Investigator named in Manitoba hockey hazing probe
Football Manitoba investigating possible hazing case from 2010
The Manitoba Junior Hockey League has asked a retired Winnipeg police officer to lead a new investigation into allegations of hazing among players in the Neepawa Natives team.
Ron Bell has been appointed to oversee the independent investigation, which the MJHL says will "focus on gathering additional information relevant to the complaint," commissioner Kim Davis announced on Tuesday afternoon.
Bell's investigation will be the second one looking into the same hazing complaints involving the Neepawa Natives.
The first investigation, which was carried out by league officials, resulted in multiple-game suspensions last week for 16 Natives players and two of its coaches, as well as a $5,000 fine for the team.
Water bottles tied to genitals
The parents of a 15-year-old player who came forward with the hazing accusations told CBC News that their son was forced to dance in the team's dressing room and drag around water bottles tied to his genitals.
The Neepawa Natives have lost a media sponsor, traded some players, and an assistant coach was suspended indefinitely in the fallout since the hazing allegedly took place in the last week of September.
On Friday, the MJHL announced that it is reopening its investigation after several players recanted their earlier testimony.
Bell, a detective, had retired from the Winnipeg Police Service within the past year.
Davis said Bell has nearly three decades of experience in law enforcement, along with an extensive hockey background.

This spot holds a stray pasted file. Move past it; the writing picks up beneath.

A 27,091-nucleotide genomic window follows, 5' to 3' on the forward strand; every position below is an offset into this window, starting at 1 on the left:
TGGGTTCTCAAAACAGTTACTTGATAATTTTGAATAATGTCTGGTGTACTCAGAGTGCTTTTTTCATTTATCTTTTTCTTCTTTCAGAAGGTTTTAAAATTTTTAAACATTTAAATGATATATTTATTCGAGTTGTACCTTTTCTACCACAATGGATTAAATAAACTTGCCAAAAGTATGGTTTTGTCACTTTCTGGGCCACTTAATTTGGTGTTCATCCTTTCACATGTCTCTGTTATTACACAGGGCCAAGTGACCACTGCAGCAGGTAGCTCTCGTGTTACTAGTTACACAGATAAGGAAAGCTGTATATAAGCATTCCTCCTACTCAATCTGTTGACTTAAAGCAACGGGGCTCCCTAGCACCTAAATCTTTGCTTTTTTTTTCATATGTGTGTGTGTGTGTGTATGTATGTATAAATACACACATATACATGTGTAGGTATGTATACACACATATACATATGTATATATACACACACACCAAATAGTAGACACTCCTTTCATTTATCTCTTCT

Bell's work starts immediately and he is expected to submit a final report to the hockey league in about a month, Davis said.
Football incident under investigation
Meanwhile, Football Manitoba is investigating an alleged hazing incident involving the provincial under-18 team last year.
A video posted on YouTube this week shows a player being wrapped onto a computer chair with plastic, then wheeled around a hotel.
The incident allegedly took place in July 2010, while the team was competing in the Football Canada Cup in Nova Scotia, but it only came to light after the YouTube video was posted.
"I think all the sports are really hyper-aware, really hyper-sensitive to what's going on in regards to hazing," Football Manitoba executive director Rachel Harper told CBC News.
Football Manitoba is investigating the incident, even though no one has officially complained about it, Harper said. The investigation is expected to be complete this week, she added.
The football organization is also drafting an anti-hazing policy. Its board of directors will meet later this month to discuss specifics of the new policy, which would take effect in the next season if approved.